Although I couldn't wait to get behind the wheel of my own car, I was excited to be where I was right then.
Later, with the tandem experience behind me it was time to don my fire-retardant driver's suit and safety helmet and squeeze myself into my own CART car. However, before the instructors would allow me to venture onto this hallowed strip of pavement, they had me go over the rules of the track. They wanted to be sure that if anything went wrong I would have some idea of what to do to lessen the consequences.
The instructors were very quick to point out that this is a powerful race car, on a very demanding course, and that racing is very dangerous. This came pointedly to light just the day before when the up and coming young professional driver, Greg Moore, was killed in a race in California. In a sad, yet comforting, gesture they asked that we have a moment of silence in memory of a fallen comrade.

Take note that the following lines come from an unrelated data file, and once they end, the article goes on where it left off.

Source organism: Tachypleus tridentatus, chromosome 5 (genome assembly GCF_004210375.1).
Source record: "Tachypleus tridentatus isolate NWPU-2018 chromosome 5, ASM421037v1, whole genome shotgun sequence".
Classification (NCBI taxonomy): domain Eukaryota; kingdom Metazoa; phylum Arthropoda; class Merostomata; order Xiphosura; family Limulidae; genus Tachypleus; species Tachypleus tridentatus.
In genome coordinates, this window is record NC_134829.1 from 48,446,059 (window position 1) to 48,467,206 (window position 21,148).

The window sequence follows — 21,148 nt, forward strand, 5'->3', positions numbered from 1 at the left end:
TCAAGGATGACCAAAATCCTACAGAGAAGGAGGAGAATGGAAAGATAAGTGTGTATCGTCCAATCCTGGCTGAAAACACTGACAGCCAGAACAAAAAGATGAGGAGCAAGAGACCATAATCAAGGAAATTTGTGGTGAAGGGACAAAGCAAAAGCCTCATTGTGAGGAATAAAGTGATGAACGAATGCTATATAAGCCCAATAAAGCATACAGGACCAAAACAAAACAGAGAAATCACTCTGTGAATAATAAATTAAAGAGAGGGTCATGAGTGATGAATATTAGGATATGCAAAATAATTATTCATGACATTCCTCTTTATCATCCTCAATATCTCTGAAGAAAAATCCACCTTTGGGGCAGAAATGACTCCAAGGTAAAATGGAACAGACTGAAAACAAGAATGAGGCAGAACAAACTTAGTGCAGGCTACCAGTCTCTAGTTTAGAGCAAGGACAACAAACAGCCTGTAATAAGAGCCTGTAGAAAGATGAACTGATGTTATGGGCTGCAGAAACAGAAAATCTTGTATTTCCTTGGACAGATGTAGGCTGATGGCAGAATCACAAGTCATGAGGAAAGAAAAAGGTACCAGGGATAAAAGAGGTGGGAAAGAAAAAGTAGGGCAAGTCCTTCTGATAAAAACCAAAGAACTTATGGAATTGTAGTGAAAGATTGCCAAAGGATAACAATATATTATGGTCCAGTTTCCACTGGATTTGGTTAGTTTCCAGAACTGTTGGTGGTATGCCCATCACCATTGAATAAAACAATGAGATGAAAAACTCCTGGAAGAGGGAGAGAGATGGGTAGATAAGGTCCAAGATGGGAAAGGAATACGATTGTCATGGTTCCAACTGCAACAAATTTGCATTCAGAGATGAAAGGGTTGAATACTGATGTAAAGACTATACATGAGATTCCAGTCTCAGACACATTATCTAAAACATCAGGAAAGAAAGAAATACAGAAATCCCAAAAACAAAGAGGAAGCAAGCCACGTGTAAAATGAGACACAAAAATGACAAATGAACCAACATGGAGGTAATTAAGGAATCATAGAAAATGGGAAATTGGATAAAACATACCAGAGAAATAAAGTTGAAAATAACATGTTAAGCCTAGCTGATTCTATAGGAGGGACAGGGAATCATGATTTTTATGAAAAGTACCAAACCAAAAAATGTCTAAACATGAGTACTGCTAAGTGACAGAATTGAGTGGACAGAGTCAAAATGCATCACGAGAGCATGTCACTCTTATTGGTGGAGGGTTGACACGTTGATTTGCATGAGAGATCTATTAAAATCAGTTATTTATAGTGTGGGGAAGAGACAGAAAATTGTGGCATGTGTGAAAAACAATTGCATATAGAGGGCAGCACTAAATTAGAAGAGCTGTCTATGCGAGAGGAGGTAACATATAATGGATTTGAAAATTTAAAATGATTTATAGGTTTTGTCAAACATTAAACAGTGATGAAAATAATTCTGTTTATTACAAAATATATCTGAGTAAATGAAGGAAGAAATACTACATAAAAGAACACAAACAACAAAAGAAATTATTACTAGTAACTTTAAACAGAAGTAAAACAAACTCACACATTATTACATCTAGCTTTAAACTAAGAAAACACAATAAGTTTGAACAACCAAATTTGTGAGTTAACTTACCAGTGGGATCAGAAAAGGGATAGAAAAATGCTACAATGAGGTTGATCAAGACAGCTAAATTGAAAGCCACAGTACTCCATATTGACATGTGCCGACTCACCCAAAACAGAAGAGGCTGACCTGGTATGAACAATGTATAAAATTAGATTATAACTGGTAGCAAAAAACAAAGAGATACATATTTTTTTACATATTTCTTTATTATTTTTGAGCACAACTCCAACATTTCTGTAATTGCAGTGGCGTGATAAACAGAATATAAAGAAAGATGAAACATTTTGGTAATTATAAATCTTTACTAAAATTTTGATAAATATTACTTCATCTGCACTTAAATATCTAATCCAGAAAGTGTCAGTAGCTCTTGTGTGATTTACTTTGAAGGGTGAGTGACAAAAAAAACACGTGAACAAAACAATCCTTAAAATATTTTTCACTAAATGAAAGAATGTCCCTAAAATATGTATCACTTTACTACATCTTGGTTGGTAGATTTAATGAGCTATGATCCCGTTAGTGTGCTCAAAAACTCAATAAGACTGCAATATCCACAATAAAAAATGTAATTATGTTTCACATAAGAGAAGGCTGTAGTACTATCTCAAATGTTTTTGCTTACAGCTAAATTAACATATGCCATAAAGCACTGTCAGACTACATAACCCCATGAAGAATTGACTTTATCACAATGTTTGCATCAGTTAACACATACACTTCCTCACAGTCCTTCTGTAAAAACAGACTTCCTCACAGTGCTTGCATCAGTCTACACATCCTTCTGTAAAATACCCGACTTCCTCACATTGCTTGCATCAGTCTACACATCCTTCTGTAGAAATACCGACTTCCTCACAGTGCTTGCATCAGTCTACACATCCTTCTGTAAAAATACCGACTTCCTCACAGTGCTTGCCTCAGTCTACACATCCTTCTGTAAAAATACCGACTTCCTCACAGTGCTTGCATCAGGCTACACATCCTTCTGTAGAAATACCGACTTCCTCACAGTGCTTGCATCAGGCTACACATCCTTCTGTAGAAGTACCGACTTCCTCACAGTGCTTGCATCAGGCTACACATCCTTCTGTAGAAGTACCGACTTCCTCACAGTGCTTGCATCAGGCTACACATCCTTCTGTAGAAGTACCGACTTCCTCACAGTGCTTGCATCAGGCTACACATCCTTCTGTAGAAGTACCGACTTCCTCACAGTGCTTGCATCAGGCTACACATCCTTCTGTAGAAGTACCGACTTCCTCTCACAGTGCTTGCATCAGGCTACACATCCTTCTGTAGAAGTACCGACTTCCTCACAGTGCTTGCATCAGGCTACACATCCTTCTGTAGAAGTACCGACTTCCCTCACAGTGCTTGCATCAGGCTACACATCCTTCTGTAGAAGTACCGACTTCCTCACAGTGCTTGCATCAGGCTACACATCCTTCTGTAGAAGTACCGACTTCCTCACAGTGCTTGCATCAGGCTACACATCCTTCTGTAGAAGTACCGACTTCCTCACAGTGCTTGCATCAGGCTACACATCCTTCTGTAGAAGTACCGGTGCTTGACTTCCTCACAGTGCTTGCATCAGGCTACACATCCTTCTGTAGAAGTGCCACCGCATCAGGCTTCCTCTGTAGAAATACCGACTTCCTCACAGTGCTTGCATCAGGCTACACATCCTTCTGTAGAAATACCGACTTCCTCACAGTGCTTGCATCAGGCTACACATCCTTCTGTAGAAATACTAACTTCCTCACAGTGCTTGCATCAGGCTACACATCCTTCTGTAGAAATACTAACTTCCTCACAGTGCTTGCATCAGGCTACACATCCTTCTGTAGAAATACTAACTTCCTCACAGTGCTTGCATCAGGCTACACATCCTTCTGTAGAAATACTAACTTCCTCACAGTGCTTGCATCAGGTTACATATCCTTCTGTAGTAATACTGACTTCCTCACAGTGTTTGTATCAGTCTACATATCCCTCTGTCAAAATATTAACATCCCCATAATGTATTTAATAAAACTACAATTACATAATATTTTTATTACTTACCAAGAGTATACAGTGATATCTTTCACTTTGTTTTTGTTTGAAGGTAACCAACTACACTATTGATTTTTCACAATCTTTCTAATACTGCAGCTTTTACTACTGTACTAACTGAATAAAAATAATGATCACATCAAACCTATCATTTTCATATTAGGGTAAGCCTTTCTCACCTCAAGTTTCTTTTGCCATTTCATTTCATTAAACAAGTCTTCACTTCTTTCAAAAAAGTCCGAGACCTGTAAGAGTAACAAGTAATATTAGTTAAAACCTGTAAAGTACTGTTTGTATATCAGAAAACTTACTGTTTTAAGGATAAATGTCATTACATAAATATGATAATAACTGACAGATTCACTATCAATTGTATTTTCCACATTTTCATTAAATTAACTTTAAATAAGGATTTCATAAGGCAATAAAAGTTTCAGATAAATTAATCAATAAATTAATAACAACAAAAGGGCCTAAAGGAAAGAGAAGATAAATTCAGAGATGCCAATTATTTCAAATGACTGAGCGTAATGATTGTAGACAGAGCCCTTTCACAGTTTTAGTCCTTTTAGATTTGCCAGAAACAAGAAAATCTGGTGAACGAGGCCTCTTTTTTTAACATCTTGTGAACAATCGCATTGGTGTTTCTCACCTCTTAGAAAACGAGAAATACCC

Following the somber moment came the adrenalin, and I could feel the pulse again begin to quicken in my chest. The time had come to slide into the cockpit of my own CART car. As the pit crew strapped me into the harness I continued to go over in my mind that I could do this and not embarrass myself in front of my newly found friends.
The drill was simple, follow the instructor in the car in front of you, do what he does, go as fast as you dare, but do not pass your instructor. Oh, and remember to have fun. As I drove my car along pit row and the powerful engine's increasing rpms grew louder and louder in the exhaust my pulse began to return to normal. Just like the pros there is no speedometer in the car so I would not know what my lap speeds were until the session was over and I got to see the telemetry printout.
Since these cars are equipped with two-speed transmissions, one up-shift from first to second is all that is needed and I accomplished this without any grinding of the gears. Pressing down on the accelerator I could feel the 500 horsepower growling behind my head.